Cereals

Maize

Maize is another word for corn, the tall-growing grain that produces yellow kernels on long ears. Maize is more commonly used in Britain than in the United States to talk about corn, but most Americans recognize the word. Sweet maize is the variety that tastes the most delicious — other kinds of maize are grown as grain to feed animals. The word maize comes from the Spanish maíz, or corn, and both the word and the grain itself moved north from Central and South America into North America, where it became the continent's largest grain crop.

Rice

The small brown or white seeds produced by a grass plant that are a major food source in many countries, or the plant itself, which is grown in warm, wet places. Roughly one-half of the world population, including virtually all of East and Southeast Asia, is wholly dependent upon rice as a staple food; 95 percent of the world’s rice crop is eaten by humans. Rice is cooked by boiling, or it can be ground into a flour. It is eaten alone and in a great variety of soups, side dishes, and main dishes in Asian, Middle Eastern, and many other cuisines. Other products in which rice is used are breakfast cereals, noodles, and such alcoholic beverages as Japanese sake.

Millet

Millets were probably first cultivated in Asia more than 4,000 years ago, and they were major grains in Europe during the Middle Ages. Today, though they are used chiefly for pasture or to produce hay in the United States and western Europe, they remain important food staples in less-developed countries worldwide.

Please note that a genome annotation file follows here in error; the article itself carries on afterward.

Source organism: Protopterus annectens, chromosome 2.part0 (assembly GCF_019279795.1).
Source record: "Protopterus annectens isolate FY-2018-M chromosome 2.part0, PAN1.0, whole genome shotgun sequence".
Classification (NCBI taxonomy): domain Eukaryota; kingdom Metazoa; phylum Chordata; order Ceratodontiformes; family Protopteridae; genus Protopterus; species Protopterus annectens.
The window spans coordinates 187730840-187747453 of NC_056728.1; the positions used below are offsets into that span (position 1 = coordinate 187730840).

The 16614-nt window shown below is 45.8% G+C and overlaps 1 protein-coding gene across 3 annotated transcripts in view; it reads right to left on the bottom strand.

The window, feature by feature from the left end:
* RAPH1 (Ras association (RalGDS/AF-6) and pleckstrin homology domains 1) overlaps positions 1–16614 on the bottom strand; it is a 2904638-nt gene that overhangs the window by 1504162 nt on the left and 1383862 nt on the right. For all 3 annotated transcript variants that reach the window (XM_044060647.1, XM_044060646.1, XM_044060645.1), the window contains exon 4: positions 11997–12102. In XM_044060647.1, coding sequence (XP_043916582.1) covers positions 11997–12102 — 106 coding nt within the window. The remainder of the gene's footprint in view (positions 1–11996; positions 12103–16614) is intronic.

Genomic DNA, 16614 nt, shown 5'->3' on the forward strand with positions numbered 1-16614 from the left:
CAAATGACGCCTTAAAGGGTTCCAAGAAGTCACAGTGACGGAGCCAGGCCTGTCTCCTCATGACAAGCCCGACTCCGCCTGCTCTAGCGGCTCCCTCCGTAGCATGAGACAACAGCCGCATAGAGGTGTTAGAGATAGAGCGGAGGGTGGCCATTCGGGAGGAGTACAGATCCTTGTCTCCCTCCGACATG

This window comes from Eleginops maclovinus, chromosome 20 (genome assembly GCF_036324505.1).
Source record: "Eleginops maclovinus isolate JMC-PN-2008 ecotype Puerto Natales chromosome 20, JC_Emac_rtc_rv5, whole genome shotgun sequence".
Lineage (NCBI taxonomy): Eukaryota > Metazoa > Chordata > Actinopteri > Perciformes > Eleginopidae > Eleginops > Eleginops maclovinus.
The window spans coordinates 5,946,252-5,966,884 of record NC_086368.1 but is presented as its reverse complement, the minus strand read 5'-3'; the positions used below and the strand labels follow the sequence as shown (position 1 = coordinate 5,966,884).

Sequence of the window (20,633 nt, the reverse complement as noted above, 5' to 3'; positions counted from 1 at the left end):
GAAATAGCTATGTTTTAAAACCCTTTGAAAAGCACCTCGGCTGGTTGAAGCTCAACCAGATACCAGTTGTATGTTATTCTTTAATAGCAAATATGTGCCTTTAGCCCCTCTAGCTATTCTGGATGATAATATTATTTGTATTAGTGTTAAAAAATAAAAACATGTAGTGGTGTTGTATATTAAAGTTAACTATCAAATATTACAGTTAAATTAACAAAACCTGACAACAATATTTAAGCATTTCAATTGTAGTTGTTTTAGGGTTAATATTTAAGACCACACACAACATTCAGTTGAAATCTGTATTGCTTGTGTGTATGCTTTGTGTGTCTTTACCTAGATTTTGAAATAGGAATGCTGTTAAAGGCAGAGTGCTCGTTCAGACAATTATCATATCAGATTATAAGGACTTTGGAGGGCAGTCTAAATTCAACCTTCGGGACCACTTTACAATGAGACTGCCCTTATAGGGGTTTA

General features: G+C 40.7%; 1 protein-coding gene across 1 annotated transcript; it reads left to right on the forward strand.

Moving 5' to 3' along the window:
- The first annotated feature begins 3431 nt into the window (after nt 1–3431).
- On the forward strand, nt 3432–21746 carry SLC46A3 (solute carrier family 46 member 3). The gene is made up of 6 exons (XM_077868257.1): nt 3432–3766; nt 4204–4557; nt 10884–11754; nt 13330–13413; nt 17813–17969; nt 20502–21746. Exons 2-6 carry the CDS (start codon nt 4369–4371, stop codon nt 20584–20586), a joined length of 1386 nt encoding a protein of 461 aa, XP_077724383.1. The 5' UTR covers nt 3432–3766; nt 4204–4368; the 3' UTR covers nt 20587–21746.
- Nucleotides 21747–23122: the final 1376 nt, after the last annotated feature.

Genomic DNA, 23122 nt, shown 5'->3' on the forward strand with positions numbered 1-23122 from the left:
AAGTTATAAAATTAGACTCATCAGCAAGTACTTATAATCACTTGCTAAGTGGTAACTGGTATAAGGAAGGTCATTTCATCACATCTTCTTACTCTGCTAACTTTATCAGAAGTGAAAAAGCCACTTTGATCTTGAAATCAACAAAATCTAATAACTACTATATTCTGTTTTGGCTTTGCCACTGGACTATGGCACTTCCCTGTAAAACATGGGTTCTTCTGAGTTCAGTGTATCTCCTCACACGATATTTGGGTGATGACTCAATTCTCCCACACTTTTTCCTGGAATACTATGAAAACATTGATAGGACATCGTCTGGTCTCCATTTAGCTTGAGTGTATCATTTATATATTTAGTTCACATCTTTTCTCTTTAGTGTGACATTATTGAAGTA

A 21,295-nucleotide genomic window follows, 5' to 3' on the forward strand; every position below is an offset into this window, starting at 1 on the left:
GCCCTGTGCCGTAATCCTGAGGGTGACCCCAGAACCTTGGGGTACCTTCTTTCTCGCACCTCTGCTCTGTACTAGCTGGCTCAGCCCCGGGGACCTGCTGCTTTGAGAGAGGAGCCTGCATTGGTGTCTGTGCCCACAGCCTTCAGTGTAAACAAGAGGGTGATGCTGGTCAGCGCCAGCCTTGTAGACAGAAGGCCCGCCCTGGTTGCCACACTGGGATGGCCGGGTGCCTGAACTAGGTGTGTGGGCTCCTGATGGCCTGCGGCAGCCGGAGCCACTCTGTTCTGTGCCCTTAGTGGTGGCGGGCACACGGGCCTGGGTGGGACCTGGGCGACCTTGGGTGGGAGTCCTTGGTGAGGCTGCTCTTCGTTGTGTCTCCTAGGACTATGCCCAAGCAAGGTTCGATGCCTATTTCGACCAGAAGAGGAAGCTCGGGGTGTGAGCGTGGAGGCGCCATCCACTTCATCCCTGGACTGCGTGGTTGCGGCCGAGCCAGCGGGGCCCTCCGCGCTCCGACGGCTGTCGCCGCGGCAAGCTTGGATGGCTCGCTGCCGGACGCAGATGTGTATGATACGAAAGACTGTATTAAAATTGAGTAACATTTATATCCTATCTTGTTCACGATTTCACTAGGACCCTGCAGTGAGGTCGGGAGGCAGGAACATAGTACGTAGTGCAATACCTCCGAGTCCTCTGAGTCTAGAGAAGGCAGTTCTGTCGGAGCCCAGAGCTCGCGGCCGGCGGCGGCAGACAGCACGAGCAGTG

Rye

A hardy annual grass that is widely grown for grain and as a cover crop. France and the French feature very prominently in Rye’s history. Rye's history can be traced back to before the Norman Conquest, when, as a small fishing community, it was almost surrounded by water and lay within the Manor of Rameslie. The name of Rye is believed to come from the West Saxon ieg meaning island. Medieval maps show that Rye was originally located on a huge embayment of the English Channel called the Rye Camber, which provided a safe anchorage and harbour.

Oat

An Old World cereal plant with a loose, branched cluster of florets, cultivated in cool climates and widely used for animal feed. Oats date back about 32,000 years when wild oats were hand ground by paleolithic hunter gatherers. There are many wild oat species, but only four have been cultivated for today's use. The species Avena sativa is on grocery store shelves. Avena byzantina and Avena strigosa are for animal feed.

Barley

A hardy cereal with coarse bristles extending from the ears, cultivated especially for use in brewing and stockfeed. One of the first cultivated grains of the Fertile Crescent, barley was domesticated about 8000 bce from its wild progenitor Hordeum spontaneum. Archaeological evidence dates barley cultivation to 5000 bce in Egypt, 2350 bce in Mesopotamia, 3000 bce in northwestern Europe, and 1500 bce in China.

Wheat

A cereal which is the most important kind grown in temperate countries, the grain of which is ground to make flour for bread, pasta, pastry, etc. The cultivation of wheat was started some 10,000 years ago, with its origin being traced back to southeast Turkey. Wheat originated in the “cradle of civilization” in the Tigris and Euphrates river valley, near what is now Iraq. The Roman goddess, Ceres, who was deemed protector of the grain, gave grains their common name today – “cereal.”
parallax background
HOW WE WORK

We have 30 years of experience


Read more
CerealsCereals
INQUIRE NOW